Film review



A whimsical, mawkish piece of blarney, Evelyn boasts one or two lively performances (notably from Alan Bates as a rugby-loving dipsomaniac lawyer) and a suitably cornball ending, but suffers hugely by comparison with Peter Mullan's similarly themed, tougher and more honest The Magdalene Sisters. Like Mullan' s film, it's inspired by a true story.

Pierce Brosnan plays Desmond Doyle, a feckless, hard-drinking but good-hearted joiner in '50s Dublin whose wife has just left him. The moment she leaves, the social services come snooping around and put his kids in care. Evelyn (Sophie Vavasseur), his cherubic daughter, is left at the prey of stereotypically vicious nuns while his two sons are thrown into orphanages. Des takes on the Irish legal system to get them back home.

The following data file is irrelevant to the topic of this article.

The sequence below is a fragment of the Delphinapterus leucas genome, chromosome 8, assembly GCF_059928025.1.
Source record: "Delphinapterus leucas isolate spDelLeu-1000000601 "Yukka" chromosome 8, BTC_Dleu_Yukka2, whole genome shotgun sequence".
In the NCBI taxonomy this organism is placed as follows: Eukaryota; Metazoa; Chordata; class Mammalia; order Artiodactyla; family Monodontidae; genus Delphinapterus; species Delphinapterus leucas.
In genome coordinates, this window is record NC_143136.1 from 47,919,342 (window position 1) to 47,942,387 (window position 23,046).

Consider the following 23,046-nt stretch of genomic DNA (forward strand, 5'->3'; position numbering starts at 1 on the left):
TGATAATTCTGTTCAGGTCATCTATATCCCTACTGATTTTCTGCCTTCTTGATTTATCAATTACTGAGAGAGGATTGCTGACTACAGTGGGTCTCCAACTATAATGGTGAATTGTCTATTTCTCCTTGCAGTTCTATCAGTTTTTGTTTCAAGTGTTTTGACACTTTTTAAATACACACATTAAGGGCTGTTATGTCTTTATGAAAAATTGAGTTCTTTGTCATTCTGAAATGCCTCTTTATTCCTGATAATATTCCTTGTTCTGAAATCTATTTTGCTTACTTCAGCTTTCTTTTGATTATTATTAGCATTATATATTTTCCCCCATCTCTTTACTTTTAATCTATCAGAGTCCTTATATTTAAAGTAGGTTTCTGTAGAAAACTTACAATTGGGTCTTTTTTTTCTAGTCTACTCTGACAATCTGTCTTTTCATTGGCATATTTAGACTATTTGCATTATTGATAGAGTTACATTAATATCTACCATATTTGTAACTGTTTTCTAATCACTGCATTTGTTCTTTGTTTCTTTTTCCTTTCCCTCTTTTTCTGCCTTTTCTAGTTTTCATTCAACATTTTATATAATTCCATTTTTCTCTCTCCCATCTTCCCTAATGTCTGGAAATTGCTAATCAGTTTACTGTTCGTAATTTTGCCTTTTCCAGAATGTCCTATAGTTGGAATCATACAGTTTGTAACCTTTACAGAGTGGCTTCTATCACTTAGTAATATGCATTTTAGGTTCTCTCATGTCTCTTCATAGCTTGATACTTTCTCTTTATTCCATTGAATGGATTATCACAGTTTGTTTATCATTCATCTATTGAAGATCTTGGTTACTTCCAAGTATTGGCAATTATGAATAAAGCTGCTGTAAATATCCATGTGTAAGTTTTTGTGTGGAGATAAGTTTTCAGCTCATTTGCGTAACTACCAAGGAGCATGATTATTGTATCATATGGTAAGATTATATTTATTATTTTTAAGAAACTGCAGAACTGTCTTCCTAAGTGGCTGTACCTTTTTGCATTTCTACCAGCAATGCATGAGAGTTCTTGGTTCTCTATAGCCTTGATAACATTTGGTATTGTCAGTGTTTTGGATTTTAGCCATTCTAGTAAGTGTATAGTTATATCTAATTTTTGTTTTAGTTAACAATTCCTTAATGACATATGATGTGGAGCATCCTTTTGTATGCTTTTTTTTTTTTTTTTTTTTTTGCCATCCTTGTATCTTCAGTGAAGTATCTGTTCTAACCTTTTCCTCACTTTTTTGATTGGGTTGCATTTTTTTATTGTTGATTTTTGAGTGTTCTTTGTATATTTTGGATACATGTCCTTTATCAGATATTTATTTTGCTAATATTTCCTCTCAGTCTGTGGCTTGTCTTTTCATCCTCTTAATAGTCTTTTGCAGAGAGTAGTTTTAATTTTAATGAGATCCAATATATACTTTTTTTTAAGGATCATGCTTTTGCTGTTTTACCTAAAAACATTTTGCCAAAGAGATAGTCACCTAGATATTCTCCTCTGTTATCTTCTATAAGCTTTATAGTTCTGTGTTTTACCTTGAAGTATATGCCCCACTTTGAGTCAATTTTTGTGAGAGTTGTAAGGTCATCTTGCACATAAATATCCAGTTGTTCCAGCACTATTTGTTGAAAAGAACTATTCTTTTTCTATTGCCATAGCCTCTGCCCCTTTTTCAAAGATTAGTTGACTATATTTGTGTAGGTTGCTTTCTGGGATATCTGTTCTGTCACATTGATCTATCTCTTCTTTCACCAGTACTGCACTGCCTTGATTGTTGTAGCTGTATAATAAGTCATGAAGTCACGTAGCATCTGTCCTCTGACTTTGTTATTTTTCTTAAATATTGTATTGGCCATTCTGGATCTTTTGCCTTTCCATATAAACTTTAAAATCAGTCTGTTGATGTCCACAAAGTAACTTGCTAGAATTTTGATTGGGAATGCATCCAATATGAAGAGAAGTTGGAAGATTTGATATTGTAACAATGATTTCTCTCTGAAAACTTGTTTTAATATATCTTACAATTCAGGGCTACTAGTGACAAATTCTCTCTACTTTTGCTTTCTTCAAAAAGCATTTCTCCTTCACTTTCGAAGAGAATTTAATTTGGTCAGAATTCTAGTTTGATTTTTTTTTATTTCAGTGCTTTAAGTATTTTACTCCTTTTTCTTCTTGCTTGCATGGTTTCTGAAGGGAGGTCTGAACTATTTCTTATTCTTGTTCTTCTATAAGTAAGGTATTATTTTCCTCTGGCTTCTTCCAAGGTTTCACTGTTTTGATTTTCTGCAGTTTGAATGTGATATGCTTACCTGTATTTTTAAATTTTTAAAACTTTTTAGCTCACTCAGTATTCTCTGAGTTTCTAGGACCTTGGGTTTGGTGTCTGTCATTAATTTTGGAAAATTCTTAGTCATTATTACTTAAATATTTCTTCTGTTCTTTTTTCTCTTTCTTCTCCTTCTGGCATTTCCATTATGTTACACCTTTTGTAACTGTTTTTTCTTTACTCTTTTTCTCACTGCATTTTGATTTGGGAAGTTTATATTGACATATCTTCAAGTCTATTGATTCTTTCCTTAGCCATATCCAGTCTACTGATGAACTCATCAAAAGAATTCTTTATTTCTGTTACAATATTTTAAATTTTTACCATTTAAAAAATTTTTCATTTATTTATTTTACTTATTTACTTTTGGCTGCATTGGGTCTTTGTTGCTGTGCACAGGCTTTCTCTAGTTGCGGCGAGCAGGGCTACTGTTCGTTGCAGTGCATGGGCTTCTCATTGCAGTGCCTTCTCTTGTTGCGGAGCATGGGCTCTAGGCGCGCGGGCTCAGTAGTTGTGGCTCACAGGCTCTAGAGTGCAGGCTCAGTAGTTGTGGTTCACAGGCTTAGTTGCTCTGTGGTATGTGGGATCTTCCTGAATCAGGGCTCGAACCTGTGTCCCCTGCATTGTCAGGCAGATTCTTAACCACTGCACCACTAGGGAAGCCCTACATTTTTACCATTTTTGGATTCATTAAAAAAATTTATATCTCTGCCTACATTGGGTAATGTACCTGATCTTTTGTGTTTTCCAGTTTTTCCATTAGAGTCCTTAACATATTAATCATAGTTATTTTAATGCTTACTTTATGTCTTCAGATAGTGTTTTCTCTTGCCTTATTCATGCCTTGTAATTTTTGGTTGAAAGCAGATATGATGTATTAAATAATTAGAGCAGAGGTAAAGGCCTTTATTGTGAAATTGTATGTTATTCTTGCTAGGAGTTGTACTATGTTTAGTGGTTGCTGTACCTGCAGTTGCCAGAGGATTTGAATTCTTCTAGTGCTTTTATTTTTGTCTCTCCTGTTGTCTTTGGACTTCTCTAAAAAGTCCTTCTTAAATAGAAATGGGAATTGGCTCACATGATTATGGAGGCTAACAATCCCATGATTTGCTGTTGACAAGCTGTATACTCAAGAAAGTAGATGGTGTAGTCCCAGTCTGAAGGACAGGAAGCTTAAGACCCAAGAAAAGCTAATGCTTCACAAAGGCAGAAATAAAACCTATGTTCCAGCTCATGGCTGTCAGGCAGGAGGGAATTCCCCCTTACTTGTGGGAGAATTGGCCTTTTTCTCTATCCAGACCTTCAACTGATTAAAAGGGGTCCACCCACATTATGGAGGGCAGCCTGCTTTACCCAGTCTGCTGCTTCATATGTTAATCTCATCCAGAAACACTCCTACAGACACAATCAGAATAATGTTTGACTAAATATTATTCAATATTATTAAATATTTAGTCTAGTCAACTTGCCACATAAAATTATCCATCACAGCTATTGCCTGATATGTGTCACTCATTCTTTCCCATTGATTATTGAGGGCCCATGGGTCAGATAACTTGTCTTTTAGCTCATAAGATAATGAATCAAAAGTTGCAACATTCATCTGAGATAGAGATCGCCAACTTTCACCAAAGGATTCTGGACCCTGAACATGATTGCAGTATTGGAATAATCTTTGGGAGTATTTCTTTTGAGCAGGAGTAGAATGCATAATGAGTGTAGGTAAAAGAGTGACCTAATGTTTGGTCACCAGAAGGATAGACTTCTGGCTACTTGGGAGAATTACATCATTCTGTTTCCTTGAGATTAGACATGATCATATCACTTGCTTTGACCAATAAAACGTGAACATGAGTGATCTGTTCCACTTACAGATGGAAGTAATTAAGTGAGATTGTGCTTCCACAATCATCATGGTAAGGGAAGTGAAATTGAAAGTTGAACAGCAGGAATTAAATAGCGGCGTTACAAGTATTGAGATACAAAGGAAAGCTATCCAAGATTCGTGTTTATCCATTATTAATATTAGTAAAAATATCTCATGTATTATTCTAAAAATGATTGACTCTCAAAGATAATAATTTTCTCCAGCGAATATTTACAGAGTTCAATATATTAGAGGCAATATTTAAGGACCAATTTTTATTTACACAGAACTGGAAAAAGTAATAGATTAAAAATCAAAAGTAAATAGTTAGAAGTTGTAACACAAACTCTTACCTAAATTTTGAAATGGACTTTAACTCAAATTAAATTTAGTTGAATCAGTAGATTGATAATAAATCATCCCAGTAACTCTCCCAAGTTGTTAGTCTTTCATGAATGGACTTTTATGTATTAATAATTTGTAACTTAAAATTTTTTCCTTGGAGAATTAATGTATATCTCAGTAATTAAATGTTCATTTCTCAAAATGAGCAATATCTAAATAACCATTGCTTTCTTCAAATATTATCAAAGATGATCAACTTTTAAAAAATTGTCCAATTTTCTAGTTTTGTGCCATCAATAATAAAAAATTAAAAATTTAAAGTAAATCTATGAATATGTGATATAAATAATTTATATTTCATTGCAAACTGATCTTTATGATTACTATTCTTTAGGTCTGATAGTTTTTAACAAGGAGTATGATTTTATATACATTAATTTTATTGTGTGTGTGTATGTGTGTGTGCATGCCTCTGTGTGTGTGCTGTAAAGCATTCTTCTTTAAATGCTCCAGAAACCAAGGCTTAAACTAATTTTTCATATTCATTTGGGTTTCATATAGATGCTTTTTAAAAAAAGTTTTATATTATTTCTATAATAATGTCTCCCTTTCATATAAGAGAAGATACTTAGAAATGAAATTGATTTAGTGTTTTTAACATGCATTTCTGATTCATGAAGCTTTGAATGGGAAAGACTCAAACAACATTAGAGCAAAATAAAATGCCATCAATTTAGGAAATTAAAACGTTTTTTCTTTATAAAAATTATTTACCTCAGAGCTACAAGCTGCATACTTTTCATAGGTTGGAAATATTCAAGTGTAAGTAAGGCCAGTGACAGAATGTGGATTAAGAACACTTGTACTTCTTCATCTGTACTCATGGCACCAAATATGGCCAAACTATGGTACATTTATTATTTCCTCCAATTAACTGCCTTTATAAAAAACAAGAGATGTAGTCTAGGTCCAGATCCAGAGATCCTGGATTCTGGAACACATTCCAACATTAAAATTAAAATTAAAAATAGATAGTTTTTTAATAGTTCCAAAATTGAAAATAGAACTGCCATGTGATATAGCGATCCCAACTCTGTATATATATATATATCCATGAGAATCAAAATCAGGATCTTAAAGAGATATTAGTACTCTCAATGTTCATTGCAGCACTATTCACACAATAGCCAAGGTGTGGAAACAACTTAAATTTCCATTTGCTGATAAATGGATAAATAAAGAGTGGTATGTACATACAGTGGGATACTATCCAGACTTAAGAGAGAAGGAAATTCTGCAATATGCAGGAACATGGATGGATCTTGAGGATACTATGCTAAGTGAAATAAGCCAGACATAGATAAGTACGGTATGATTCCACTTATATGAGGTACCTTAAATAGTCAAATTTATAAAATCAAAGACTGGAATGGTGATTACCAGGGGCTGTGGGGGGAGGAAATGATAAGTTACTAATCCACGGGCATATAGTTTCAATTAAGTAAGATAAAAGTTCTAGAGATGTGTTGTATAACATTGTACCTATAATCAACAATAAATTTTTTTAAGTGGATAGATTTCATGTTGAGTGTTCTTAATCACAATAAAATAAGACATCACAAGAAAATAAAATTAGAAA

Rather than expose the snobbery and cruelty of the establishment in any meaningful way, Aussie director Bruce Beresford shamelessly sugars his tale, indulging in woeful flights of sentimentality. When Sean Connery took breaks from James Bond, he'd test himself by playing radical trade union leaders (The Molly Maguires) or mutinous soldiers (The Hill). It doesn't say much for Brosnan's taste or courage that, on his sabbaticals, he appears in fare as feeble and soft-centred as this.

Rating: 1 / 10


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